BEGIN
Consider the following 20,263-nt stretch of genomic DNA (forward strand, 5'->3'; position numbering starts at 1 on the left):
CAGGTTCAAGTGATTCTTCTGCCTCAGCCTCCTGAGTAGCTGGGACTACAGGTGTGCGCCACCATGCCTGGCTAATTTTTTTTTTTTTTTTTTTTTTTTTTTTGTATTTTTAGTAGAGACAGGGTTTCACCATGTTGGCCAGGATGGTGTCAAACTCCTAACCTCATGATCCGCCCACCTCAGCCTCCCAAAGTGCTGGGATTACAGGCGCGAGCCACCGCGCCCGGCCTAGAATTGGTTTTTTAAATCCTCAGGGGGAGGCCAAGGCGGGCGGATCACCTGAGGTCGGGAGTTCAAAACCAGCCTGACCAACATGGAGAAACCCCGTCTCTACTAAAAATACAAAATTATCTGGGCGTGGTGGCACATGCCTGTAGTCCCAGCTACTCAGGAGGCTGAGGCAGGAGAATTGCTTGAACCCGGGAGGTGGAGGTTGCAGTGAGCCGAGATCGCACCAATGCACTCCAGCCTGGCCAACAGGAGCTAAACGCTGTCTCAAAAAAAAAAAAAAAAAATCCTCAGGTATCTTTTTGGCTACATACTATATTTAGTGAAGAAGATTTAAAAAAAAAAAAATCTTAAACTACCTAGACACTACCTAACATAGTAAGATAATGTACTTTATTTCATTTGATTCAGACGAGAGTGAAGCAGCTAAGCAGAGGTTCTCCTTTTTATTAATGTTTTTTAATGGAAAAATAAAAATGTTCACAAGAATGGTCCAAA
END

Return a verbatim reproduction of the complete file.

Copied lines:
Consider the following 20,263-nt stretch of genomic DNA (forward strand, 5'->3'; position numbering starts at 1 on the left):
CAGGTTCAAGTGATTCTTCTGCCTCAGCCTCCTGAGTAGCTGGGACTACAGGTGTGCGCCACCATGCCTGGCTAATTTTTTTTTTTTTTTTTTTTTTTTTTTTGTATTTTTAGTAGAGACAGGGTTTCACCATGTTGGCCAGGATGGTGTCAAACTCCTAACCTCATGATCCGCCCACCTCAGCCTCCCAAAGTGCTGGGATTACAGGCGCGAGCCACCGCGCCCGGCCTAGAATTGGTTTTTTAAATCCTCAGGGGGAGGCCAAGGCGGGCGGATCACCTGAGGTCGGGAGTTCAAAACCAGCCTGACCAACATGGAGAAACCCCGTCTCTACTAAAAATACAAAATTATCTGGGCGTGGTGGCACATGCCTGTAGTCCCAGCTACTCAGGAGGCTGAGGCAGGAGAATTGCTTGAACCCGGGAGGTGGAGGTTGCAGTGAGCCGAGATCGCACCAATGCACTCCAGCCTGGCCAACAGGAGCTAAACGCTGTCTCAAAAAAAAAAAAAAAAAATCCTCAGGTATCTTTTTGGCTACATACTATATTTAGTGAAGAAGATTTAAAAAAAAAAAAATCTTAAACTACCTAGACACTACCTAACATAGTAAGATAATGTACTTTATTTCATTTGATTCAGACGAGAGTGAAGCAGCTAAGCAGAGGTTCTCCTTTTTATTAATGTTTTTTAATGGAAAAATAAAAATGTTCACAAGAATGGTCCAAA